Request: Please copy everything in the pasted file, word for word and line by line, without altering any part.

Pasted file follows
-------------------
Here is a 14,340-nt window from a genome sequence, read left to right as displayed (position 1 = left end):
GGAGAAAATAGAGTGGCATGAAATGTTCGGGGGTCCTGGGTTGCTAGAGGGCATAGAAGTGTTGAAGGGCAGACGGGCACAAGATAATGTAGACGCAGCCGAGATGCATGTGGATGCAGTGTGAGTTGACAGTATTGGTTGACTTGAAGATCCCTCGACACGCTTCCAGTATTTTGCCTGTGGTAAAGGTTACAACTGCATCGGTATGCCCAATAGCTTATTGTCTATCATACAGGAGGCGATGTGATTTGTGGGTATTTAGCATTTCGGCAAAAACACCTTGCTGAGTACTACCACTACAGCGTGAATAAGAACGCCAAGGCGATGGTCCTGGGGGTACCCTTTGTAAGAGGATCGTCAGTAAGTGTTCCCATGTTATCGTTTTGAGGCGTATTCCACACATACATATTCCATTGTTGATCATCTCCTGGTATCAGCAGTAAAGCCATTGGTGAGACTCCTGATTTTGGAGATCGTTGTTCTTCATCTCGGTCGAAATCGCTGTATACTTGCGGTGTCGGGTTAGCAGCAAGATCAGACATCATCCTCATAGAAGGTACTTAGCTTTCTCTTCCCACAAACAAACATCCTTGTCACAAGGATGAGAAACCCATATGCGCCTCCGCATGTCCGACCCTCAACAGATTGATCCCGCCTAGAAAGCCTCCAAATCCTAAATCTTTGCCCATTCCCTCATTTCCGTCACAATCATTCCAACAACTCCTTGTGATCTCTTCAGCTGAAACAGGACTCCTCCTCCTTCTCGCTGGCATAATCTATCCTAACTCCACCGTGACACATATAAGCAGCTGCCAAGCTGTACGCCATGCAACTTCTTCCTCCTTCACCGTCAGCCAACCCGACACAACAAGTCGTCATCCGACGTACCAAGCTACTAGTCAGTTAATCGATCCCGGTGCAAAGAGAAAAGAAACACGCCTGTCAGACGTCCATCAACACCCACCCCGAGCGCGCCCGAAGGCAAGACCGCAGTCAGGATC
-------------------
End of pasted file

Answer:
Here is a 14,340-nt window from a genome sequence, read left to right as displayed (position 1 = left end):
GGAGAAAATAGAGTGGCATGAAATGTTCGGGGGTCCTGGGTTGCTAGAGGGCATAGAAGTGTTGAAGGGCAGACGGGCACAAGATAATGTAGACGCAGCCGAGATGCATGTGGATGCAGTGTGAGTTGACAGTATTGGTTGACTTGAAGATCCCTCGACACGCTTCCAGTATTTTGCCTGTGGTAAAGGTTACAACTGCATCGGTATGCCCAATAGCTTATTGTCTATCATACAGGAGGCGATGTGATTTGTGGGTATTTAGCATTTCGGCAAAAACACCTTGCTGAGTACTACCACTACAGCGTGAATAAGAACGCCAAGGCGATGGTCCTGGGGGTACCCTTTGTAAGAGGATCGTCAGTAAGTGTTCCCATGTTATCGTTTTGAGGCGTATTCCACACATACATATTCCATTGTTGATCATCTCCTGGTATCAGCAGTAAAGCCATTGGTGAGACTCCTGATTTTGGAGATCGTTGTTCTTCATCTCGGTCGAAATCGCTGTATACTTGCGGTGTCGGGTTAGCAGCAAGATCAGACATCATCCTCATAGAAGGTACTTAGCTTTCTCTTCCCACAAACAAACATCCTTGTCACAAGGATGAGAAACCCATATGCGCCTCCGCATGTCCGACCCTCAACAGATTGATCCCGCCTAGAAAGCCTCCAAATCCTAAATCTTTGCCCATTCCCTCATTTCCGTCACAATCATTCCAACAACTCCTTGTGATCTCTTCAGCTGAAACAGGACTCCTCCTCCTTCTCGCTGGCATAATCTATCCTAACTCCACCGTGACACATATAAGCAGCTGCCAAGCTGTACGCCATGCAACTTCTTCCTCCTTCACCGTCAGCCAACCCGACACAACAAGTCGTCATCCGACGTACCAAGCTACTAGTCAGTTAATCGATCCCGGTGCAAAGAGAAAAGAAACACGCCTGTCAGACGTCCATCAACACCCACCCCGAGCGCGCCCGAAGGCAAGACCGCAGTCAGGATC